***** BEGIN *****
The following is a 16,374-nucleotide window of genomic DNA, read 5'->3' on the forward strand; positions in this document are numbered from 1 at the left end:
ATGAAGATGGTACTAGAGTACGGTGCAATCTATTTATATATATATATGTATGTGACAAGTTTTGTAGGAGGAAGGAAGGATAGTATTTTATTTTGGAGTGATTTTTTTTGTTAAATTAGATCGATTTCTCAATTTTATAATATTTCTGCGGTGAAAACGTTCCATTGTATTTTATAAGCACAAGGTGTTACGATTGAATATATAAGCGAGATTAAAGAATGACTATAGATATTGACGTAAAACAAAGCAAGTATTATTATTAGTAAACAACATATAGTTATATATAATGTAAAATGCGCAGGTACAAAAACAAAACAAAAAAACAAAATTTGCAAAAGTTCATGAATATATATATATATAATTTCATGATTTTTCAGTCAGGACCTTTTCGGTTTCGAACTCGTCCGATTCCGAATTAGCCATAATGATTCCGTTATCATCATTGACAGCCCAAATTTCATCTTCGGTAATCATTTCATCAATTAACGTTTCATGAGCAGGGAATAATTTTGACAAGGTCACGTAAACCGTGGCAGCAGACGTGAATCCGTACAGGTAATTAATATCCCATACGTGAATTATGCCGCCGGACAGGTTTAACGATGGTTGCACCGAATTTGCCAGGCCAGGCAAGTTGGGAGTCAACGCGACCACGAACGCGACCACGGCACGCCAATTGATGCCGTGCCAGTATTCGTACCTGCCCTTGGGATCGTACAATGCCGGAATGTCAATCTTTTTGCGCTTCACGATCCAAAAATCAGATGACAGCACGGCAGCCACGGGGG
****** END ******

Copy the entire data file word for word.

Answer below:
The following is a 16,374-nucleotide window of genomic DNA, read 5'->3' on the forward strand; positions in this document are numbered from 1 at the left end:
ATGAAGATGGTACTAGAGTACGGTGCAATCTATTTATATATATATATGTATGTGACAAGTTTTGTAGGAGGAAGGAAGGATAGTATTTTATTTTGGAGTGATTTTTTTTGTTAAATTAGATCGATTTCTCAATTTTATAATATTTCTGCGGTGAAAACGTTCCATTGTATTTTATAAGCACAAGGTGTTACGATTGAATATATAAGCGAGATTAAAGAATGACTATAGATATTGACGTAAAACAAAGCAAGTATTATTATTAGTAAACAACATATAGTTATATATAATGTAAAATGCGCAGGTACAAAAACAAAACAAAAAAACAAAATTTGCAAAAGTTCATGAATATATATATATATAATTTCATGATTTTTCAGTCAGGACCTTTTCGGTTTCGAACTCGTCCGATTCCGAATTAGCCATAATGATTCCGTTATCATCATTGACAGCCCAAATTTCATCTTCGGTAATCATTTCATCAATTAACGTTTCATGAGCAGGGAATAATTTTGACAAGGTCACGTAAACCGTGGCAGCAGACGTGAATCCGTACAGGTAATTAATATCCCATACGTGAATTATGCCGCCGGACAGGTTTAACGATGGTTGCACCGAATTTGCCAGGCCAGGCAAGTTGGGAGTCAACGCGACCACGAACGCGACCACGGCACGCCAATTGATGCCGTGCCAGTATTCGTACCTGCCCTTGGGATCGTACAATGCCGGAATGTCAATCTTTTTGCGCTTCACGATCCAAAAATCAGATGACAGCACGGCAGCCACGGGGG